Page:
RX,

World Travel Market, Responsible Tourism Blog, May 2017

Ecotourism wildlife conservation and sdgs
The marketing value of the concept of ecotourism is now very low, as there is very little evidence that it delivers. Many people in the developing world are unable to visit National Parks and suffer only negative impacts – loss of access for meat, fruits, thatching grass and land for agriculture. How does a consumer or tour operator identify wildlife operators and conservancies that are really making a contribution? Either to wildlife and habitat conservation or to the livelihoods of local communities to ensure that they benefit from conservation?
Field trial visit to the Center of Excellence for Rice in Malaysia, left to right: Shahrizal Abdul, Rob van Daalen, Raudhah Talib, Dr. Suzana Yusup, Noor Hafizah Ramli and Abu Bakar Ahmad.
The winner of the first ever Green and Sustainable Chemistry Challenge, Dr Suzana Yusup, invited Rob van Daalen (publisher Chemistry and initiator of the Challenge) to make a site visit to see the progress of her project "Biopesticide for Improvement of Paddy Yield". The visit made clear that the Elsevier sustainability program and specifically this challenge have a positive impact on health, environment and society in local communities in Malaysia, enhancing efforts to advance SDGs 1, 6, 12 and 15.
This article highlights one of the winning proposals of the Elsevier Foundation Green & Sustainable Chemistry Challenge - “Biopesticides for improved paddy yield” - led by researcher Dr. Suzana Yusup. Her work shows how bio-pesticides can be safer and more effective than traditional pesticides, contributing to SDGs 8, 12, 13 and 15.
The 2017 Responsible Tourism Awards, presented during World Responsible Tourism Day, are focused on the SDGs. The first three categories are looking for specific contributions to SDG 8, SDG 12, SDG 3 whilst the remaining two categories are open to businesses and other tourism organisations supporting the remaining 14 SDGs. Entries close on 31 August 2017.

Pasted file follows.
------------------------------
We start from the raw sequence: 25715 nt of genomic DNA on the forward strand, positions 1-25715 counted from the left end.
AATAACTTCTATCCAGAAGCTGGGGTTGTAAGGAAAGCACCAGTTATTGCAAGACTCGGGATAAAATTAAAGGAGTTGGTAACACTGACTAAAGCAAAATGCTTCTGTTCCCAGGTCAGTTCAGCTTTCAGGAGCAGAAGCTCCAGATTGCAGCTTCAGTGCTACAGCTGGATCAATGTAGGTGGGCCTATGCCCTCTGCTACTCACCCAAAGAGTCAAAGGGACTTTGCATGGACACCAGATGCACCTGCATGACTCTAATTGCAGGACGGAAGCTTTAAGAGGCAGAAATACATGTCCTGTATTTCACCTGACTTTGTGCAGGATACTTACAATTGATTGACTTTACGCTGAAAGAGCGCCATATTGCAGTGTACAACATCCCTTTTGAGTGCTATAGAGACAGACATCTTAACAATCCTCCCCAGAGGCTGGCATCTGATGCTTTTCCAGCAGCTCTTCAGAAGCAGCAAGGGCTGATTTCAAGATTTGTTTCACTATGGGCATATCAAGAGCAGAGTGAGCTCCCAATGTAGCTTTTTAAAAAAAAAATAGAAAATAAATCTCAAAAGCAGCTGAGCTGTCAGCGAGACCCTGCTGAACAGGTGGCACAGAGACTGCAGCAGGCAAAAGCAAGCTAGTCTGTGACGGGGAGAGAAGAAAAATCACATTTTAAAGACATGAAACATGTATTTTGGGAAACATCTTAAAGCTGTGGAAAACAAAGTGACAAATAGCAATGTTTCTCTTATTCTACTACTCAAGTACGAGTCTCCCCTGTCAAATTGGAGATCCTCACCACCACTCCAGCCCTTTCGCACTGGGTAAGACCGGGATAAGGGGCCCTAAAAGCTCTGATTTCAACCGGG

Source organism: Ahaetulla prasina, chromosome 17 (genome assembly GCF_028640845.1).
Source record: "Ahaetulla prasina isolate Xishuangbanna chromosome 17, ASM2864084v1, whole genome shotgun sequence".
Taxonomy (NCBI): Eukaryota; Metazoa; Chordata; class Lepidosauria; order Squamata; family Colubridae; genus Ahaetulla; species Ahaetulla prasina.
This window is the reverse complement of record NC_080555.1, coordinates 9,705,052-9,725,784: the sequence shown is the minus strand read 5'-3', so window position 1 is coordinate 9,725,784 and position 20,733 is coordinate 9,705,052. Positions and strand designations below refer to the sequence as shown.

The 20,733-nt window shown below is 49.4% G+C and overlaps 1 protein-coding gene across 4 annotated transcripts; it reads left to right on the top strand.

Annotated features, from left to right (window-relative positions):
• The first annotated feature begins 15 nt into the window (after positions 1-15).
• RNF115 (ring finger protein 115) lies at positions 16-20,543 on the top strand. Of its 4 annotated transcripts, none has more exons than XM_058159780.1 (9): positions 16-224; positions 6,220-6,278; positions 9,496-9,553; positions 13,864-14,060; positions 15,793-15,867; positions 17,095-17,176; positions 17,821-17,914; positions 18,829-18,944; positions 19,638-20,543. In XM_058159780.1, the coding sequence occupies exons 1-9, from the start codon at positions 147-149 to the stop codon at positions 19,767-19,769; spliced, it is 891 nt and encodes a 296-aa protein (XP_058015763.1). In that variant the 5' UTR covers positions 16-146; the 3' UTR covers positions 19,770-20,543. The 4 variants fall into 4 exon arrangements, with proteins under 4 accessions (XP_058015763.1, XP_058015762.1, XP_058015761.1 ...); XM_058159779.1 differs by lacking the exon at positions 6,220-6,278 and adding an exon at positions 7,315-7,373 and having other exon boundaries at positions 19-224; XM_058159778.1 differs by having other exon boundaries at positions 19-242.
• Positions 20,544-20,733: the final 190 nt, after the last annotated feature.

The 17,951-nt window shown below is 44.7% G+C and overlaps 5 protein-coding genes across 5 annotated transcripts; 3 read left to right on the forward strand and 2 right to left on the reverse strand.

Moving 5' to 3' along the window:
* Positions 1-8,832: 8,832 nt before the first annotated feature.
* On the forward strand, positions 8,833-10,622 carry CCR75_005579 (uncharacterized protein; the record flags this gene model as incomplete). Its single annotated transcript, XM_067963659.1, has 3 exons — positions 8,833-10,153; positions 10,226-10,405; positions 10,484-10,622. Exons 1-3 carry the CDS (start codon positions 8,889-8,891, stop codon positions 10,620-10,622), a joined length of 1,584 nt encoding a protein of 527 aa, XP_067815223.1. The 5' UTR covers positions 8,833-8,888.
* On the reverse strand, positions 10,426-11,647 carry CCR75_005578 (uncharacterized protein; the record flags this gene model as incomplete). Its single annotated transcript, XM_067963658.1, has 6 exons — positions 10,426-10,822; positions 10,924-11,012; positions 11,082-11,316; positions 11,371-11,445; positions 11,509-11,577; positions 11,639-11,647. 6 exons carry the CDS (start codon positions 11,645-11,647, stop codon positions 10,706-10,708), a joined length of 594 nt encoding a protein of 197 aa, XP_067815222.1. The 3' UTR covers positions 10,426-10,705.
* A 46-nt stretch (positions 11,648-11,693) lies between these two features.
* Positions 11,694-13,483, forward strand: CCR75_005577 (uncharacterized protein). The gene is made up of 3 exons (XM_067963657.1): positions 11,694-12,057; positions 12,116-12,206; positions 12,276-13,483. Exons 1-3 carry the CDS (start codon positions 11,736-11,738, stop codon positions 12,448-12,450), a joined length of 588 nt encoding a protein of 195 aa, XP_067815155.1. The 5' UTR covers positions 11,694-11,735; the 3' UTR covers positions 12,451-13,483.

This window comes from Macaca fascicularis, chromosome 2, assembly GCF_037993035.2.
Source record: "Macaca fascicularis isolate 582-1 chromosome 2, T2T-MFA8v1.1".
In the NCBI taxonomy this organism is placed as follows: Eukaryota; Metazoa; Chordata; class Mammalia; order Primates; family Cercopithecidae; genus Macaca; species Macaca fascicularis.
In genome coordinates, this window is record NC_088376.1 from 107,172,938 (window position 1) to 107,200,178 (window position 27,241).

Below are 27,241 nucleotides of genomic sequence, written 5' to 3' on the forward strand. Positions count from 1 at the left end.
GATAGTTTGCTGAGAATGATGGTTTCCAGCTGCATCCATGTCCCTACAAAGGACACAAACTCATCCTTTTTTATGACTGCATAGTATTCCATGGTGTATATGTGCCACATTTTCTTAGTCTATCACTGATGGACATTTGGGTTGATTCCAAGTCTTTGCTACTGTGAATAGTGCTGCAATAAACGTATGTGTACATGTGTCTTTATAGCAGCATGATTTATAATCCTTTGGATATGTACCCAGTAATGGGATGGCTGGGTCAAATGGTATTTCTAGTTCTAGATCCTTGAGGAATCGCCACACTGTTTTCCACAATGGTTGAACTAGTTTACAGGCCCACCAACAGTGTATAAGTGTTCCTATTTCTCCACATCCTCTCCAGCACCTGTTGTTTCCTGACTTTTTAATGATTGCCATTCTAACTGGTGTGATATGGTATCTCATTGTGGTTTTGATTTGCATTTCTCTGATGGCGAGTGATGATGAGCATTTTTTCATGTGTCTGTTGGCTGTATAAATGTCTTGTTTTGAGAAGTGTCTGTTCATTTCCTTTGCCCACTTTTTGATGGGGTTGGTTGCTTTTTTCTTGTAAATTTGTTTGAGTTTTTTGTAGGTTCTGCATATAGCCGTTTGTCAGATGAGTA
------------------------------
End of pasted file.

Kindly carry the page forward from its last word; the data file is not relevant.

Elsevier,

Electronic Waste, Toxicology and Public Health Issues, 2017, Pages 1-15

Chapter on the public health problem of how to effectively deal with or dispose of the ever-increasing number of old or outdated electronic devices (e-waste) in a safe manner. The goal of SDG target 3.9 is to substantially reduce the number of deaths and illnesses from hazardous chemicals and air, water and soil pollution and contamination
Using newly-released and globally available high-resolution remote sensing data on forest loss, we update the assessment of the cross-country determinants of deforestation in developing countries.
Green waste left over from vegetable harvesting provides feed for sheep and is then returned to the soil as manure
Livestock has disappeared from swathes of England in the past 50 years as many growers became increasingly specialised. However as our soils increasingly suffer leaching, erosion and compaction from ever-heavier modern machinery, more and more arable farmers are reaping the benefits of bringing sheep and cattle back on to the land. Such measures help support SDG 12 Responsible Consumption and Production.
The existing methods for recycling electronic wastes such as the printed circuit boards (PCB), which contains a large number of components and elements, face significant challenges when considering en
The past decade has witnessed a burst of study regarding antibiotic resistance in the environment, mainly in areas under anthropogenic influence.
Elsevier,

Agricultural Systems (Second Edition), Agroecology and Rural Innovation for Development, 2017, Pages 33-72

This book chapter addresses goals 11, 15, 12 and 13 by examining the ecological principles that provide a foundation for resilient and sustainable agriculture that supports rural livelihoods.

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